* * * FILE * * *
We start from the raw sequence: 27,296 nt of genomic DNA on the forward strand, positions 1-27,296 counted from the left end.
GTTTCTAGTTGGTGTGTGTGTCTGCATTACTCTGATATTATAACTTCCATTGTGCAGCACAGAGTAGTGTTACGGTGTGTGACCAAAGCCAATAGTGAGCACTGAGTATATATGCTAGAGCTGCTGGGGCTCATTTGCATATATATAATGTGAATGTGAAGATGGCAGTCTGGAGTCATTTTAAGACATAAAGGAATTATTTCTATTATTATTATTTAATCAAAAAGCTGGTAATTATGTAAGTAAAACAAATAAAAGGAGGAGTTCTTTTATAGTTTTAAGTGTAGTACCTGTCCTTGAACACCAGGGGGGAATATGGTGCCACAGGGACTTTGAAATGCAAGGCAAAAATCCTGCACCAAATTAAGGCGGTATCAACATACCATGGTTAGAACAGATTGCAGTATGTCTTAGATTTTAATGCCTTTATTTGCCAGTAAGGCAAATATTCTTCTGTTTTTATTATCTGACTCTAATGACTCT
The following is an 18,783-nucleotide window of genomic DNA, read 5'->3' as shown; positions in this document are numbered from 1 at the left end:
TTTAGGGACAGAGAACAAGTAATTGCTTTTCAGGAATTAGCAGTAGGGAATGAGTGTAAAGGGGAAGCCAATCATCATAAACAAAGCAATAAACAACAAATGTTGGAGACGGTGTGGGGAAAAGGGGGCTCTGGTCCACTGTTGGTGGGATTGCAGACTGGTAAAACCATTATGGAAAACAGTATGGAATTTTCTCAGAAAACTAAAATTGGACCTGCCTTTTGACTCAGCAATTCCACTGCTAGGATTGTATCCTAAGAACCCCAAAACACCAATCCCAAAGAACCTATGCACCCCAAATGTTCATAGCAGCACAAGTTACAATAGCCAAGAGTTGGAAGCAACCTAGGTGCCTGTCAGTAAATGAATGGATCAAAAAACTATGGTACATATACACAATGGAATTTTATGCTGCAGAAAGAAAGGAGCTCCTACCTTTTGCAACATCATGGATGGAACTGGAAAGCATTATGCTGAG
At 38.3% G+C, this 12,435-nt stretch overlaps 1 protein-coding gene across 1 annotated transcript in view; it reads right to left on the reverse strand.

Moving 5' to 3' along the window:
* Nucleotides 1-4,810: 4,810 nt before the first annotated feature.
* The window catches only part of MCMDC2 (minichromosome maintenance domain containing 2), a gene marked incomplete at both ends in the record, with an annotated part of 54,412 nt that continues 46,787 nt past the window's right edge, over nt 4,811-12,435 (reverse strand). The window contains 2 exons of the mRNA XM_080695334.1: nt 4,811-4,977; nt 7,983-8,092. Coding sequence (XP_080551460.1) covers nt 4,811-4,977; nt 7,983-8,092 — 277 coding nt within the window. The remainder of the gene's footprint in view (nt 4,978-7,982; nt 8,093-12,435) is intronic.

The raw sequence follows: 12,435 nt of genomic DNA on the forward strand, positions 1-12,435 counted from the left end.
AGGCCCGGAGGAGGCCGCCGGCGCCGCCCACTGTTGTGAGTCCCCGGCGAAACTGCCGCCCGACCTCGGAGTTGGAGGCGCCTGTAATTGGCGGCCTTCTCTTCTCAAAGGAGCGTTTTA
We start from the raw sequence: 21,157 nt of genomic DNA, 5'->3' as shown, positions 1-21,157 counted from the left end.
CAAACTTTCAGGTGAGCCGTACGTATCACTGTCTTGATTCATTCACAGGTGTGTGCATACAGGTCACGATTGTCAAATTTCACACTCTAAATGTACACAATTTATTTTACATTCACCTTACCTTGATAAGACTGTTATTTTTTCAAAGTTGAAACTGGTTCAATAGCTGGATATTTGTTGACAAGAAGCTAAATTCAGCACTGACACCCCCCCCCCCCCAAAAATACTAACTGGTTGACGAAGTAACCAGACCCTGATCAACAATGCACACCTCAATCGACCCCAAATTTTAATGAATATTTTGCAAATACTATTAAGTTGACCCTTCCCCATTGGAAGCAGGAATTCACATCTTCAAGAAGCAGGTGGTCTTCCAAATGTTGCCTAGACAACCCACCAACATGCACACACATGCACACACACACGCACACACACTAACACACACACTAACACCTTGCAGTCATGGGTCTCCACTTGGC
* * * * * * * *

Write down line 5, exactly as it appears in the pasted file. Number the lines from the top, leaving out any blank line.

At 38.3% G+C, this 12,435-nt stretch overlaps 1 protein-coding gene across 1 annotated transcript in view; it reads right to left on the reverse strand.